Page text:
I’ve noticed lately a few people complaining that they needed to go back to the Windows 10 ADK 1803 sequencer in order to get some applications to work. Recently, a student came to one of our App-V Training Classes and brought with him a reproducible application that demonstrated the problem. Based on what we learned in the class debugging it, and additional work in my lab after, we can now fix these issues with version 1.9 of TMEdit, but first let me explain the issue.
The student came with a package of Google Chrome made with the 1803 Sequencer, and another with the 1903 Sequencer. The packages were made as identically as possible, using automation. But no matter what the client OS was, the 1803 package worked while the 1903 package would fail upon launch.
Before we debug the issue, I’ll note that my own packages of Google Chrome Enterprise have no issues, no matter what OS I sequence on. So clearly there are differences either in how he configures Chrome or in the setup of the Sequencing ,and/or Client VMs.
We started by eliminating the differences in Client VMs by having the student test on my training lab VMs. This showed the problems on my Client VMs just as he had described on his own clients.
The package could be added and published, But when the application was launched it would immediately fail with a popup Windows Error dialog shown here:
We started by comparing the files within the two packages. This was done by making copies of the packages and renaming the files to have a .zip extension and then opening them. The packages where mostly the same, with the problem package containing a few more files that looked like they could possibly be cleaned up.
We checked the Windows Application event log to see if Chrome provided more information there, and found the following:
This didn’t seem to help at the time, but actually turns out to have been related to the problem, even if it wasn’t clear at the time.
We also ran a Procmon trace to see what that might show us. The trace wasn’t helpful. If anything, it seemed to confirm that possibly the SvcHost process was the problem, but that didn’t make sense for this application. The only direct use of SVCHost for this package would be virtual services, but these were all disabled or set to manual. I guessed that the SvcHost process involved was just to play the audio for the error dialog box after the real issue occurred and was just distracting us. We needed to look elsewhere.
Even though it seemed like it probably wasn’t going to show us any errors, we looked into the App-V event logs. The Admin and Informational logs contained nothing of value. Even turning on the App-V Debug logs didn’t help. But the App-V Virtual Applications log contained an error – the third I’ve seen ever in App-V 5.x!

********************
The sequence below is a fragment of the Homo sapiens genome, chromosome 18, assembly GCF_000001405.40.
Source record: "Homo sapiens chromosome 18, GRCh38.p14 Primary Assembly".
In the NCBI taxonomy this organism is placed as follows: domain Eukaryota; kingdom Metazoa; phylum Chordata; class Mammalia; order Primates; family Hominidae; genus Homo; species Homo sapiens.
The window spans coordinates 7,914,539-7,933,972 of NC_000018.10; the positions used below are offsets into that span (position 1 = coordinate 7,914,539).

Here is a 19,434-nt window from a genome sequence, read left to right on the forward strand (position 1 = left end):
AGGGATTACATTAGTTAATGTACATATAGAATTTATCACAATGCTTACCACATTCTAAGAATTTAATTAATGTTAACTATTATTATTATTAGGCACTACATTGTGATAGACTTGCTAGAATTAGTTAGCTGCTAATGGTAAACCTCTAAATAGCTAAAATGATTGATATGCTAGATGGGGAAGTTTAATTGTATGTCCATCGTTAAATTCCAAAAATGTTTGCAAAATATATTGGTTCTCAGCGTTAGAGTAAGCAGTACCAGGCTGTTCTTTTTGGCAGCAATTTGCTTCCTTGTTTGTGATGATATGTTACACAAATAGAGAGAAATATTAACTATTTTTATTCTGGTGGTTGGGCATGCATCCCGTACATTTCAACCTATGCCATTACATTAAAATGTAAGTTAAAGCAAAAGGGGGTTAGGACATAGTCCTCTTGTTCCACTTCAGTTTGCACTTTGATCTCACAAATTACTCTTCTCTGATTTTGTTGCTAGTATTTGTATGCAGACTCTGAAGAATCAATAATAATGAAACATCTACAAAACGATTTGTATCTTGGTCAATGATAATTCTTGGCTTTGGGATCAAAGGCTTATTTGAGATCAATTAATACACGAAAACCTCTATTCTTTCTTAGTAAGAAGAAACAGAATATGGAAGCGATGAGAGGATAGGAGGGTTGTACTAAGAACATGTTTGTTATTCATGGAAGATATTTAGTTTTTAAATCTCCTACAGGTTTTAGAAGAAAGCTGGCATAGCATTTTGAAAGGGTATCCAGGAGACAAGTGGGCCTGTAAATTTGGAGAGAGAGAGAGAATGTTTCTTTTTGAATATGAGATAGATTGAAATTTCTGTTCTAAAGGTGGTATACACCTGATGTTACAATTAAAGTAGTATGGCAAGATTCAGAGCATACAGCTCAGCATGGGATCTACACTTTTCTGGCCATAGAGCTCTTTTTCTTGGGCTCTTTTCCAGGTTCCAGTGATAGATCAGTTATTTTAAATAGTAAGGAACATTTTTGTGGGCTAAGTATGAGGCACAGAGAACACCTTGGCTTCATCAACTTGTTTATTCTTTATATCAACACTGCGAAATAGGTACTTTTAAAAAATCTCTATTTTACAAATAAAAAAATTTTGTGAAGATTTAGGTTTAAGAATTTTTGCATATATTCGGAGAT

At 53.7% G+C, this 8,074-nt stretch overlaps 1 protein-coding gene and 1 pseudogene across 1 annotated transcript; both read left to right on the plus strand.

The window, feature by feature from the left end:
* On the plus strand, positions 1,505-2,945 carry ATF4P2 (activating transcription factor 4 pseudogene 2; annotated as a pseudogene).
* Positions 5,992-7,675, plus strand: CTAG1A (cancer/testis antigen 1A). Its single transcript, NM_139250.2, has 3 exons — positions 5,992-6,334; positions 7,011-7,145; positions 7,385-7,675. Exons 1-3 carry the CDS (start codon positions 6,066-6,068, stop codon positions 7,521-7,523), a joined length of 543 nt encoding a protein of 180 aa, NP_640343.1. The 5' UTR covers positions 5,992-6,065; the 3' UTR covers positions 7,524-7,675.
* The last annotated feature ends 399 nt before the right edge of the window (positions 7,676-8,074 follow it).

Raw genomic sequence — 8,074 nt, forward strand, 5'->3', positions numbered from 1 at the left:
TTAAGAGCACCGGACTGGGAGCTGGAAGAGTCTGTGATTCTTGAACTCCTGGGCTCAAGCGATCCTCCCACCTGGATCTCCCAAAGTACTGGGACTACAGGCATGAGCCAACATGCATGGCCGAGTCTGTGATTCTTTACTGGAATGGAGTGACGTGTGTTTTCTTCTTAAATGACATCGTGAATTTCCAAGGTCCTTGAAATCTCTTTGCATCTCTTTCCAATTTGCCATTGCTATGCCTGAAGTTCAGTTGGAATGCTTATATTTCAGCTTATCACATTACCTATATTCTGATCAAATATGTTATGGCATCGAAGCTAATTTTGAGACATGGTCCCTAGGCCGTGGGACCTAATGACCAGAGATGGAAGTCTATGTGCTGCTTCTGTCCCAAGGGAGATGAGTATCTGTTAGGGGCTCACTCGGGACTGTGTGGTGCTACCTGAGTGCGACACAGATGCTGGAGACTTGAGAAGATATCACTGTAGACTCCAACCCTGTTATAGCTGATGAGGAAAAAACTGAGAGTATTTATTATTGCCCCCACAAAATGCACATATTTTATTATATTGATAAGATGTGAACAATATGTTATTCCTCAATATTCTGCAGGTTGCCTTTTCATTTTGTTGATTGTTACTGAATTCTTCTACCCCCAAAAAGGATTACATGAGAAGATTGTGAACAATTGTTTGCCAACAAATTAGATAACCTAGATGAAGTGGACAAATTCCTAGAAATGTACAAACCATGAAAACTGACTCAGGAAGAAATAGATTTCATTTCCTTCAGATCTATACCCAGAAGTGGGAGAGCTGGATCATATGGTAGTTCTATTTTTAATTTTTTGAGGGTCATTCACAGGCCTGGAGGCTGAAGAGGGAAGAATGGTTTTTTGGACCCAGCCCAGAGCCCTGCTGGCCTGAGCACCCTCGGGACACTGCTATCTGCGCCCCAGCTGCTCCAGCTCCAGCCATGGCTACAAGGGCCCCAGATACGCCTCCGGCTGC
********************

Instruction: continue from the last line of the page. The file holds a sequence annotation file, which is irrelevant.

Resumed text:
We compared the AppXManifest.xml files between the two packages, and found nothing significant. The failure of the Virtual FileSystem made me suspicious of the FilesystemMetadata.XML file, which supplements the zip compressed file system to provide additional features including Override-Local folders (called Opaque in the file), Empty Folders, and short names. I talked about Short Names in this post last spring. Looking at the two files there were clearly differences in how the short names were generated in the two files.
Two forms of short names are generated in both files, the standard “~1” kind and the special type that App-V will generate to ensure uniqueness. But there seemed to be more of the special type in the newer package. So I was suspicious.
The FilesystemMetadata file for the problem package had a few extra folders referenced in it. They looked like folders that probably could be cleaned up in the package; in fact they were folders that I include in my standard setups. A couple of different students used TMEdit to cleanup the problem package through removing unnecessary folders, and these cleaned up packages seemed to work.
After the class I took the packages back into my lab for further investigation. Over a glass of wine (which seemed to help) I suddenly saw the problem in the FilesystemManifest file. It wasn’t where Microsoft made up short names, but where they didn’t complete the job. Look at the short name on this entry:
Notice the folders on the Short Name of the highlighted item:
“systemprofile” is 13 characters long, not exactly meeting the 8.3 requirements!
Version 1.9 of my TMEdit package editor has now been updated to address these issues. It will scan the FileSystemMetadata.xml file for non-compliant short names and offer to fix them. To avoid potential problems at the client I opted to use a “~T” style replacement rather than “~1” to avoid potential local system folders that already have “~#” short names. Additionally, it will scan the registry for strings containing the replaced short names (sometimes COM registrations use short names) and fix those up also. The fix is available both in the Graphical editor and in the command line AutoUpdateFixup utility that uses an XML input file to configure which fixups are desired. Current subscribers to TMEdit will be able to update to version 1.9 for free. Others can buy it online here.
Hopefully Microsoft will take this info and fix the sequencer. It is probably too late to make the 1909 ADK, but perhaps the 20H1 version next year.